The importance of stress sensitivity studies is evident. The interaction of water and shale is an important cause of the instability in the walls of a well while developing shale gas. Many scholars [20, 2426] have researched the interactions of water and shale. From the production point of view, water-rock interaction is conducive to enhancing oil recovery. Gao et al. [27] studied the inhibition characteristics of shale and hypothesized that the interactions of water and the clay minerals result in fractures, which aid in improving reservoir recovery. While the water-rock interaction has a great influence on reservoirs, some scholars investigated the influence of water-rock interaction on reservoirs. You et al. and Kang et al. [2830] investigated the influence of fluid intrusion, such as that by the fracturing fluid, on shale stress sensitivity from the perspective of reservoir damage. They indicated that the physicochemical action of the fracturing fluid weakens the shale fracture surface mechanics. This facilitates the compression and closure of shale microfractures and thus strengthens the stress sensitivity of shale. They also observed that the effective support of a proppant can weaken the shale stress sensitivity. In addition, Liu et al. [31] investigated the interaction mechanisms of water and organic-rich shale in the Longmaxi Formation from a microcosmic perspective. Holt and Kolstø [32] systematically analyzed the effects of water contact with clay minerals on the properties of shale. They observed that the micro-/nanopores of hard and brittle shale strengthened the effect of the water-rock reaction. Moreover, Qian et al. [33] used NMR and CT scans to carry out experiments on the interactions of water and shale. They indicated that the interactions of water and shale cause new fractures in the reservoir, thereby increasing the complexity and connectivity of the reservoir fracture network and thus the permeability of the reservoir. In addition, Davudov and Moghanloo [34] also studied the effect of shale pore connectivity on permeability. They theorized that an increase in the effective pressure would reduce the permeability of shale owing to the closure of microfractures, resulting in lower connectivity. These studies demonstrate that the interactions between water and shale play an important role in stress sensitivity. However, the stress sensitivity of reservoirs after the exposure of shale to water is yet to be studied.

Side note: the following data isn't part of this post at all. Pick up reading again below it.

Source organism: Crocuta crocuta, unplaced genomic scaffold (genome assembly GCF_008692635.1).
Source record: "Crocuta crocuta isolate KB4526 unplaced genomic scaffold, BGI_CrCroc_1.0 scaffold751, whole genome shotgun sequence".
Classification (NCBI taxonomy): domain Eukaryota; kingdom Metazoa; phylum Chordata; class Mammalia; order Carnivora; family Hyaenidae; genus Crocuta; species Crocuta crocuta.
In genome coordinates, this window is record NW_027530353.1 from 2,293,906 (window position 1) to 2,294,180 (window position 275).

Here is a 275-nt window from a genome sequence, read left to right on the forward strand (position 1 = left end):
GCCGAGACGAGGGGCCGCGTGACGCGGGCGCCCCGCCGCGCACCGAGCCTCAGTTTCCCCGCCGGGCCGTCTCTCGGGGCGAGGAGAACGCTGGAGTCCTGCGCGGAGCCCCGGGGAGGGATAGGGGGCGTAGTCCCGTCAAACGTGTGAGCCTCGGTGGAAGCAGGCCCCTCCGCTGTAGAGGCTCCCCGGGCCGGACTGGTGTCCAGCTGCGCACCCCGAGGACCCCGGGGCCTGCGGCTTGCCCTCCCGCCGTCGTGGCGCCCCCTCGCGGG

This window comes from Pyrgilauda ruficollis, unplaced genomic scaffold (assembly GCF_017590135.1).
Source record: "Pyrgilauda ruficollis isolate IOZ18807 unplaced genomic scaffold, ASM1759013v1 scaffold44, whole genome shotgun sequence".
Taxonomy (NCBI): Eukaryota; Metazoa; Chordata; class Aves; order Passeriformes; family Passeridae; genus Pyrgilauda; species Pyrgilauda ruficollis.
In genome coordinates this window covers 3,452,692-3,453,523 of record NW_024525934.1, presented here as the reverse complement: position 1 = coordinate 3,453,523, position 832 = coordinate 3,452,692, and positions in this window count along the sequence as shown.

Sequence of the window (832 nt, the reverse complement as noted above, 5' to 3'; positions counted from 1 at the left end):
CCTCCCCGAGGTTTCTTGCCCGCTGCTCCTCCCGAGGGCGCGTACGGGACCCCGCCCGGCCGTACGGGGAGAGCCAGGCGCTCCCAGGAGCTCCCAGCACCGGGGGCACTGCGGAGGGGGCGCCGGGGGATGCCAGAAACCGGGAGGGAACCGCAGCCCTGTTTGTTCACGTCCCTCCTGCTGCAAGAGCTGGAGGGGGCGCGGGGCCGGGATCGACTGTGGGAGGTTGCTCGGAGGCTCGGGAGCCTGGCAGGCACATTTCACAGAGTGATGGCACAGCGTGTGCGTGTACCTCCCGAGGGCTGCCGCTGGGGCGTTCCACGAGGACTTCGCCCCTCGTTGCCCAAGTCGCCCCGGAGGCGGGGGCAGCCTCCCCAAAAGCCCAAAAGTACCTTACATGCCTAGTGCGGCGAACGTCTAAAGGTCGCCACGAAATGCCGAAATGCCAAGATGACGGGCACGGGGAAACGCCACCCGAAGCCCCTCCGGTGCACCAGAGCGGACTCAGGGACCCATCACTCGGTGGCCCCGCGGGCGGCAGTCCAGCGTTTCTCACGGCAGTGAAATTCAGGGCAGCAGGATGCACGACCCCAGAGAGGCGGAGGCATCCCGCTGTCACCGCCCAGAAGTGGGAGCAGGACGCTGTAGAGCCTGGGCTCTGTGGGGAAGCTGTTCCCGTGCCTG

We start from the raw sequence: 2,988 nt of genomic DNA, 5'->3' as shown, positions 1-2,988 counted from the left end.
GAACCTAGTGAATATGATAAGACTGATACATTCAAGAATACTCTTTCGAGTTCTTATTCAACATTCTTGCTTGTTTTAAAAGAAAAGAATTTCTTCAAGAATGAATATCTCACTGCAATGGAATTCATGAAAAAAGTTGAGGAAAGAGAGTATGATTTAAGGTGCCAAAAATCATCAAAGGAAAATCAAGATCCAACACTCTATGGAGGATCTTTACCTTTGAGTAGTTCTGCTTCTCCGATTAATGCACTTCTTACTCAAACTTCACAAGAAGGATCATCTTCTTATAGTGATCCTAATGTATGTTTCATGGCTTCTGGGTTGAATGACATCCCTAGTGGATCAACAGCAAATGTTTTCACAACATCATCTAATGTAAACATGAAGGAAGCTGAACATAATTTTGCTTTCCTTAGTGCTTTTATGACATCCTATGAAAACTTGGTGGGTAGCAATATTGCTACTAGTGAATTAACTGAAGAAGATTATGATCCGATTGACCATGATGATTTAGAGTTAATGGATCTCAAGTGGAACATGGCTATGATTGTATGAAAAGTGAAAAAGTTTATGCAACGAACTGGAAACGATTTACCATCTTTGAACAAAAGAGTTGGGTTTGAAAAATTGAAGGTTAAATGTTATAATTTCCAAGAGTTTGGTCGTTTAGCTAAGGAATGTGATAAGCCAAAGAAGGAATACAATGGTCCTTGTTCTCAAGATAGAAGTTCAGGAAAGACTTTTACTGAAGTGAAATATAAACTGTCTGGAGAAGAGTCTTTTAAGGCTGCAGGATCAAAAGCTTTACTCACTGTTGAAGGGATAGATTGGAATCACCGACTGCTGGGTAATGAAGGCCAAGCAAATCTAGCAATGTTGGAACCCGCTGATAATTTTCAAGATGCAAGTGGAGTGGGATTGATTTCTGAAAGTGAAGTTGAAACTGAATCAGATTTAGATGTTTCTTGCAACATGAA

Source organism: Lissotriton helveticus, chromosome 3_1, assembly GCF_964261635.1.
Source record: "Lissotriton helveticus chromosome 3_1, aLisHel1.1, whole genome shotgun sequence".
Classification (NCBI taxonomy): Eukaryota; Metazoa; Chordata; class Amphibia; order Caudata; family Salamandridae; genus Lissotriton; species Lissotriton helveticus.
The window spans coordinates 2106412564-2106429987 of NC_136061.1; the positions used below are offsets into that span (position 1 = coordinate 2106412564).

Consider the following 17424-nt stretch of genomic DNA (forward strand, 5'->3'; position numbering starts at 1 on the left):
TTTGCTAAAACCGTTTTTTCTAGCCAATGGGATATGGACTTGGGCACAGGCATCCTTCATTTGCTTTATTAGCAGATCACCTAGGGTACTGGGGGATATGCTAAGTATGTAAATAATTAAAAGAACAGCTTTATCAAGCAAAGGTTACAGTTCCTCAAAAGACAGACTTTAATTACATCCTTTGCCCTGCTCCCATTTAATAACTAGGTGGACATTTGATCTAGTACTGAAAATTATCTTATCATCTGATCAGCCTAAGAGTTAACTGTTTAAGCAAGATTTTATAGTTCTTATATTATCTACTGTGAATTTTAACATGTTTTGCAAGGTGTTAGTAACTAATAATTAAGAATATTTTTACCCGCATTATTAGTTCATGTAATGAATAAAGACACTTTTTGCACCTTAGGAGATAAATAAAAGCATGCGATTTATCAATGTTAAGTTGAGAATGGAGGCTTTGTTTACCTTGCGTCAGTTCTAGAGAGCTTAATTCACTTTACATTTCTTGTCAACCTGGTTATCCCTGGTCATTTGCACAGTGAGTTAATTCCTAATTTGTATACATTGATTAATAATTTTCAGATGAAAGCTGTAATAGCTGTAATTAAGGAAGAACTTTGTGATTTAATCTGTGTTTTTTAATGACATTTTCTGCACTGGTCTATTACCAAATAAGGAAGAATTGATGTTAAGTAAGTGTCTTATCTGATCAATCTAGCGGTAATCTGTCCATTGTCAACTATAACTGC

Although various scholars have investigated the stress sensitivity of shale, previous studies were mostly intuitive analyses of the experimental results, rock mineral composition, and rock mechanical properties. Multiple factors have rarely been analyzed simultaneously. Furthermore, none of these studies consider the effects of the interactions between water and shale on the stress sensitivity of organic-rich shale. In this work, we consider the organic-rich shale of the continental Yanchang Formation the sample and study the effects of the interactions between water and shale on the stress sensitivity in organic-rich shale. We do so by considering three aspects: brine type, salinity, and soaking time. The influence of the water-rock interactions on the internal structure of shale can be assessed by the variation in the initial permeability. It can be established also by the experimental results of acoustic wave characteristics.

2. Experimental Procedures